The Democratic Party arrives in Denver today, along with 15,000 members of the media and countless corporate executives and lobbyists hoping to connect with the political elite during this historic week.
It seems to me that the key word for this event is party. I recently saw an unofficial party list that went on for more than 20 pages. I've been getting calls from the media for weeks now, asking, "So, what is your firm doing for the DNC? Any parties? Who's coming?"
Many of the major firms are hosting parties this week. Brownstein Hyatt has been planning their fete at the Denver Art Museum for more than a year. They expect more than 2,000 in attendance, including former Presidents and politicians of all sorts. Holland & Hart, Kamlet Shepherd, Patton Bogg and other firms are either throwing their own parties, or hosting events for clients.
Stars are everywhere. Getting tickets and access seems to be the buzz this week. As an e-town listener, I got the jump on their DNC taping at the DPAC, featuring James Taylor, David Crosby and Graham Nash, Ani DiFranco and others. Many are still scrambling to get tickets to the Green Sunday at Red Rocks concert tonight, featuring Dave Matthews and Sheryl Crow. I hear there is still room to play poker at Coors Field with Ben Affleck later this week.
If you are in Denver for the convention, drop me a note and tell me about your experience. See you in Denver.
I once met a consultant who helps cities bid for the Olympic games. As part of the bid preparation, he conducted surveys of the general public to determine their attitudes and opinions about the Olympic Games and the prospect of them being hosted in their country.
He told me about a Russian truck driver who essentially said,"I love watching the Olympics on TV. It inpires me. I am too old to compete, and I don't have any sporting talent, but to see the Olympicans work so hard to meet their goals, it inspires me to be the best truck driver I can be."
While citizens' opinions vary about whether they want the games in their city, he found one common thread -people are attracted to the Olympics because it inspires them to reach for their goals, to be the best truck driver, the best fast order cook or the best lawyer they can be.
While the individual performances of the 2008 Olympic Games have been sensational and inspirational, I know that behind every Olympian is team of professionals all focused on maximizing performances at the games. For every gold medal swimmer or sprinter, there is a team of coaches, a national governing body that provides many levels of competition and training opportunities, sponsors and funders, family and friends, National Olympic Governing Bodies, and a host of other people and organizations that provide the structure and support for Olympic success. In fact, many sport governing bodies (like USA Swimming or USA Track and Field) have research and training departments that just focus on maximizing performance - finding the strategy or tactic that can give the athlete the split-second advantage that sometimes separates a medalist from fourth place.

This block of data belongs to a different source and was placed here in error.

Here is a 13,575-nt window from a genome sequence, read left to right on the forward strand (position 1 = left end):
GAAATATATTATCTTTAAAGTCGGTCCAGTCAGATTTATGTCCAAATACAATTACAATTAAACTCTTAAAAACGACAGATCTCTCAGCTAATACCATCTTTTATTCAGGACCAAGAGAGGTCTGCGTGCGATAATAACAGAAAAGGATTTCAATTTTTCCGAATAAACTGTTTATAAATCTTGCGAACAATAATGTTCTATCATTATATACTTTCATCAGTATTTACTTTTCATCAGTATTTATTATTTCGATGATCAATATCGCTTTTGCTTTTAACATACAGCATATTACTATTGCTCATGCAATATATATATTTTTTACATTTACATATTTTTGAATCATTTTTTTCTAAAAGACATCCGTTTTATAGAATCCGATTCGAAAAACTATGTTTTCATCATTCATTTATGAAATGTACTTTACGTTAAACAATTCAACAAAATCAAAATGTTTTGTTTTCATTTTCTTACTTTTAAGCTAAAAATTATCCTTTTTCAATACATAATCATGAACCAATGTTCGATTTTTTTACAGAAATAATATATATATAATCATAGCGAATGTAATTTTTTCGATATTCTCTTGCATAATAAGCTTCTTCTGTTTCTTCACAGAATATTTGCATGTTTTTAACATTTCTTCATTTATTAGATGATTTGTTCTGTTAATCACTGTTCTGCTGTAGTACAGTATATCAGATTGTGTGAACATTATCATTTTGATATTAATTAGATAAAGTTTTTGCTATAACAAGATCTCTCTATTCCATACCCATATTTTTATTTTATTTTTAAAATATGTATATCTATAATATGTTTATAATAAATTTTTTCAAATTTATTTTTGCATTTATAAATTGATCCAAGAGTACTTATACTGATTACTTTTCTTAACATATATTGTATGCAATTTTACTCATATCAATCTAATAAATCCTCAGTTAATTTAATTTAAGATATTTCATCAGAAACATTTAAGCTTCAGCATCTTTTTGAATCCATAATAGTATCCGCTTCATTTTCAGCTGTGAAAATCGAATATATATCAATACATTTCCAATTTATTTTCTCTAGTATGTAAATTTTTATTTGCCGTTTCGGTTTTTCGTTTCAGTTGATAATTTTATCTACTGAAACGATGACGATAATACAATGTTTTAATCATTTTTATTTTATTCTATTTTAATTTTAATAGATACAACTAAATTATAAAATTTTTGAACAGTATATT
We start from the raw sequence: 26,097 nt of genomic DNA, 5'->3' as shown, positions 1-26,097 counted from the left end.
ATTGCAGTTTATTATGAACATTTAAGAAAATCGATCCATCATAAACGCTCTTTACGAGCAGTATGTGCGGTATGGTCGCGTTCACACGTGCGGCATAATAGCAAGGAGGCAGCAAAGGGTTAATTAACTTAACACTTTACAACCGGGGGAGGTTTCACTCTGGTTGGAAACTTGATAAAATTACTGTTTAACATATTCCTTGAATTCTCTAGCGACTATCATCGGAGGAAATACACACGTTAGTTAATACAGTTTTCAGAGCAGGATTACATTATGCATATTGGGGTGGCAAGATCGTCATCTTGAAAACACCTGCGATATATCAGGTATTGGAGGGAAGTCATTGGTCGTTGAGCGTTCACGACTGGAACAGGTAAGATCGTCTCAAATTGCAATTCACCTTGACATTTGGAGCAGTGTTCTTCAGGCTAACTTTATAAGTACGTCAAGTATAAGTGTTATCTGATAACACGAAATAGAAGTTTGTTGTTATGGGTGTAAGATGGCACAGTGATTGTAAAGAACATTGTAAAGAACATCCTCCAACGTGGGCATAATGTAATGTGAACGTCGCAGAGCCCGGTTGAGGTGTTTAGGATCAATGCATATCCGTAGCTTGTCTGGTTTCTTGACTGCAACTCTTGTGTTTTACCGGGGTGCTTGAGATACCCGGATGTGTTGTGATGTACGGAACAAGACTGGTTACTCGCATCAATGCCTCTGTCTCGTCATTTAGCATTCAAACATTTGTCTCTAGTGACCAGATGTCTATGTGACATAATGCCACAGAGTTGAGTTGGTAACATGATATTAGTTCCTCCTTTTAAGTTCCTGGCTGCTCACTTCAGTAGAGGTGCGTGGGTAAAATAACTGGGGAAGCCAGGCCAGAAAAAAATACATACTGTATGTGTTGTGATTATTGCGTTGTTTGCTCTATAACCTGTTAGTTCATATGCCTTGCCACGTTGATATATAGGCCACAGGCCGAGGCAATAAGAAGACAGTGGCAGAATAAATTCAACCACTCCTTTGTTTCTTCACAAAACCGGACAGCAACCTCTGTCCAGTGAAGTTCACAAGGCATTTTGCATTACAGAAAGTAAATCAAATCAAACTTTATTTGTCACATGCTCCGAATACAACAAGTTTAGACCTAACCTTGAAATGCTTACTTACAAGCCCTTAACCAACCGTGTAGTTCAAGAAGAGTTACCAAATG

What inspired you from the 2008 Olympics? One inspiration, for me, was Michael Phelps' comment, "Eat. Sleep. Swim." For a kid with ADHD, the focus on his goal and the discipline to practice inspired me to focus on my goals and the disciplines I need to reach them.
Who is your coach? What infrastructure have you developed or benefitted from to be a better leader? Have you considered starting a leadership development program in your firm, or sending your practice group leaders to the Center for Creative Leadership? Does your firm make available leadership coaches to their managing partners or other key leaders?
Who are you coaching? How are you sharing your experience, insight and encouragement with others?
"Practice." That's what Jim Kouzes, co-author of The Leadership Challenge book and leadership development process said last weekend at the annual conference for LC facilitators and clients. Invoking Olympic tales and sports analogies, Kouzes said that leaders need to identify specific skills that they need to develop, create ways to improve those skills, and practice them daily to refine them.
"My son once asked his tennis coach how much he needs to practice to be competitive. He answered, "Two hours a day to keep your skills. Three to improve." Kouzes said. As it turns out, research on expertise indicates that the most important factor in developing top-level performance - whether it be in the boardroom or basketball court - is not innate talent, rather it is dedicated practice.
"Eat. Sleep. Swim." is how Michael Phelps describes his life.
So what can leaders do to practice leadership?
Taking the Leadership Practice Inventory (LPI)is a great way to start. The LPI is a 360 degree and personal leadership skill assessment that illustrates your leadership strengths and weaknesses. Kouzes challenged the prevalent idea that leaders should focus only on leveraging their strengths, "Often, it is our weaknesses as a leader that get in the way of us being effective. We need to work on both our strengths and weaknesses to be more effective leaders."
In what area do you need practice? Communication? Sharing your vision for a practice group or firm? Giving feedback? Catching someone doing something right? Delegating? Mentoring or coaching? Modelling the firm's or your values? One on one communication?